Teachers bunk school more often than children – and they are also guilty of coming late to class after break time.
According to a draft report on the quality of high school education in South Africa, 40 out of the 93 schools surveyed reported that teacher attendance was often or always a problem, yet only a quarter of schools stated that learner absenteeism was a major issue.
The report’s findings follow an investigation by Dr Nick Taylor, a senior research fellow at JET Education Services, who gleaned information on teacher and learner absenteeism by examining attendance registers.
Punctuality was assessed through direct observations during school visits as well as in interviews with teachers and senior school managers.
“Such high levels of teacher absenteeism are a serious matter. Unlike individual learners who can catch up after an absence, if teachers are not at school, then their lessons are not delivered as planned and the time is lost entirely for all their learners,” the report stated.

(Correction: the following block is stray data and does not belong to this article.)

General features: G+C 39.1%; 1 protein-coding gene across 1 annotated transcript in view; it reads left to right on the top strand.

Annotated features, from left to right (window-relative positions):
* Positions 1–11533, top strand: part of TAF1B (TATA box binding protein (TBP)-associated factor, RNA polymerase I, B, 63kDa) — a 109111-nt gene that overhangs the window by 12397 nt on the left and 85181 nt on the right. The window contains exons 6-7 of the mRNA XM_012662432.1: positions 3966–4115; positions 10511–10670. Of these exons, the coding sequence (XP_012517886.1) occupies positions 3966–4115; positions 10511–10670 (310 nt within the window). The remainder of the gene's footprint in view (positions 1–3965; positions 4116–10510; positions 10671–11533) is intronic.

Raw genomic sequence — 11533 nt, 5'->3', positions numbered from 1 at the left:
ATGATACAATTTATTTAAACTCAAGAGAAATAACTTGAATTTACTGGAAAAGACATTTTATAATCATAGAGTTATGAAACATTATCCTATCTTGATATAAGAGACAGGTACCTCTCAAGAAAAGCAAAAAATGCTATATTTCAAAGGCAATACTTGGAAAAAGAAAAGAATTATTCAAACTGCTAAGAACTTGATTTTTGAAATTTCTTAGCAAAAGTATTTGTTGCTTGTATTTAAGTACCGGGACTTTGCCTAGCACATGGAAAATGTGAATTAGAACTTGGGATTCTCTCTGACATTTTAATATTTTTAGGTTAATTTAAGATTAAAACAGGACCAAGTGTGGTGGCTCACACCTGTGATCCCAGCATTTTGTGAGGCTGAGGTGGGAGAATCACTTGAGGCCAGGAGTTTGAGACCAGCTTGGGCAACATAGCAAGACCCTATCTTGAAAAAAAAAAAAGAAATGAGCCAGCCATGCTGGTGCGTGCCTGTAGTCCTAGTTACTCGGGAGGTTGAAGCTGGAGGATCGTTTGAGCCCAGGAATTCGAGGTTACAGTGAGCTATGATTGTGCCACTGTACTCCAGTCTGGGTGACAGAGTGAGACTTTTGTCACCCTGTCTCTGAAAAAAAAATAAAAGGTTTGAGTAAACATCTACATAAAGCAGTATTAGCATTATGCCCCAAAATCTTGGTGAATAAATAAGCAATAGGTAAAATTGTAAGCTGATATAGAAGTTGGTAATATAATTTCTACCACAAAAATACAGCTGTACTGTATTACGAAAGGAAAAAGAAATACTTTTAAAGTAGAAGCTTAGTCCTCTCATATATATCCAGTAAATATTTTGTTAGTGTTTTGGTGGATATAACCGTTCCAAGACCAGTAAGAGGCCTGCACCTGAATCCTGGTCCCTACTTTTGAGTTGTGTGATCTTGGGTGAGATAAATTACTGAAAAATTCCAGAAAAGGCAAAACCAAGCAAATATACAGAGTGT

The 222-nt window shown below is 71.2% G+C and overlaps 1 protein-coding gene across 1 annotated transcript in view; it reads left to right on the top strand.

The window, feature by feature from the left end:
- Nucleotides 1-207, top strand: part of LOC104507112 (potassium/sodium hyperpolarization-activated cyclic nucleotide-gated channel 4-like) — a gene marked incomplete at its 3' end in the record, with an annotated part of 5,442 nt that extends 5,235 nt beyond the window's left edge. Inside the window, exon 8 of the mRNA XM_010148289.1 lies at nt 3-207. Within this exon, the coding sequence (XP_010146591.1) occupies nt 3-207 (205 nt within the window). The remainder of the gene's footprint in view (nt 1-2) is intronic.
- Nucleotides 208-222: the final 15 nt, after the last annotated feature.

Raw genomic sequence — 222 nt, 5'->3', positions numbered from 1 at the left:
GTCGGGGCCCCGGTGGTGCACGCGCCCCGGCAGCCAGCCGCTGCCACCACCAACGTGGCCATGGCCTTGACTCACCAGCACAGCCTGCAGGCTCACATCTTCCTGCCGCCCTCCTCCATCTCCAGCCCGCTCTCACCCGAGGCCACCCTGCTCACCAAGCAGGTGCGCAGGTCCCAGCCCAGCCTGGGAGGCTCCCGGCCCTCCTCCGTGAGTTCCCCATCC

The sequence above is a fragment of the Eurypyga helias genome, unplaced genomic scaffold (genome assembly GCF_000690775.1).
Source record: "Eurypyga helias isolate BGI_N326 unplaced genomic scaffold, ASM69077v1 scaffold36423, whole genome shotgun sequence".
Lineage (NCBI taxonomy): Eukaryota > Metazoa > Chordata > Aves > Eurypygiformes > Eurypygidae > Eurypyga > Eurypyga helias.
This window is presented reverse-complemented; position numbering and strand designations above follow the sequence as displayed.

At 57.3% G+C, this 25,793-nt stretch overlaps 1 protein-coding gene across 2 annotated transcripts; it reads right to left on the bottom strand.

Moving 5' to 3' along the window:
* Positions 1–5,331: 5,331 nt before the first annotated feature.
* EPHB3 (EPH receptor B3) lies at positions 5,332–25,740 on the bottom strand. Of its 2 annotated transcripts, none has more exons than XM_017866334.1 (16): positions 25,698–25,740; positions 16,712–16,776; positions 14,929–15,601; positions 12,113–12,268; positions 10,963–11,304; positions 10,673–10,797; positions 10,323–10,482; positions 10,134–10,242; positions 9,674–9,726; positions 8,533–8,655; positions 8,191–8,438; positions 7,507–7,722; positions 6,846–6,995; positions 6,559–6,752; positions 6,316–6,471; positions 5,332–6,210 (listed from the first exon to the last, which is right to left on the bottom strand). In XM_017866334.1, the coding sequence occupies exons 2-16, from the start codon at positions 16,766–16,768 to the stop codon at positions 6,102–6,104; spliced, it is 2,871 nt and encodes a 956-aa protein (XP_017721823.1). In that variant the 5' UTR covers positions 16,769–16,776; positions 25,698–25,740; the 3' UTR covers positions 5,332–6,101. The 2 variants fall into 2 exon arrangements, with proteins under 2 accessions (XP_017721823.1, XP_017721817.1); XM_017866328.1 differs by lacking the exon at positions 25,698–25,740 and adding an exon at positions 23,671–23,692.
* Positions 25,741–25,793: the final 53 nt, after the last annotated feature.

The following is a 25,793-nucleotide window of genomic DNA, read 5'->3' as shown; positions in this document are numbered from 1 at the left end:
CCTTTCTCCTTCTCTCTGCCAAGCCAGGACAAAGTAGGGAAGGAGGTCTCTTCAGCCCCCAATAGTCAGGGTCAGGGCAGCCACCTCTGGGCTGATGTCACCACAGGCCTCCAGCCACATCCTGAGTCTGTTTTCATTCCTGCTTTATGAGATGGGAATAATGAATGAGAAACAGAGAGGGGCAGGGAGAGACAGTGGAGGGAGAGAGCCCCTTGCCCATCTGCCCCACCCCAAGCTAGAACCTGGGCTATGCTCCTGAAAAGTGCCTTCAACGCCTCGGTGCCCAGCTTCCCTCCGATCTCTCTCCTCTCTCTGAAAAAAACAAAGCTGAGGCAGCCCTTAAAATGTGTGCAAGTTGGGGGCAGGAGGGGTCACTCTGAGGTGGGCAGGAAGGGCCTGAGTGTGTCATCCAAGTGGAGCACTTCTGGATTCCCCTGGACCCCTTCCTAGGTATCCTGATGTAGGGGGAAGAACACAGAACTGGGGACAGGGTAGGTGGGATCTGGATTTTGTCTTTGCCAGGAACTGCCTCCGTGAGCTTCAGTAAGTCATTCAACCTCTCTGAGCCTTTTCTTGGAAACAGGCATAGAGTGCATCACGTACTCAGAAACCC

The findings are likely to spark fresh calls to install an electronic clocking-in system at schools to monitor teacher attendance.
The South African Democratic Teachers Union (Sadtu) and the National Professional Teachers’ Organisation of South Africa (Naptosa) this week said that they would not support the introduction of such a system for teachers.
Sadtu’s deputy general secretary, Nkosana Dolopi, said a biometric machine “will not go and fetch the teacher at home and bring him to school”.
“What we need to address is the reasons teachers are absent from school. The conditions under which teachers are working are very strenuous. They are sick.”
Naptosa president Anthea Cereseto said the biometric system was problematic because it would turn professional people into clock-watchers.
“We want teachers to consider giving extra time after school to learners, whether it’s on the sports field or doing culturals or extra lessons. If you start with a clock, you are starting a mentality of clock-watching.”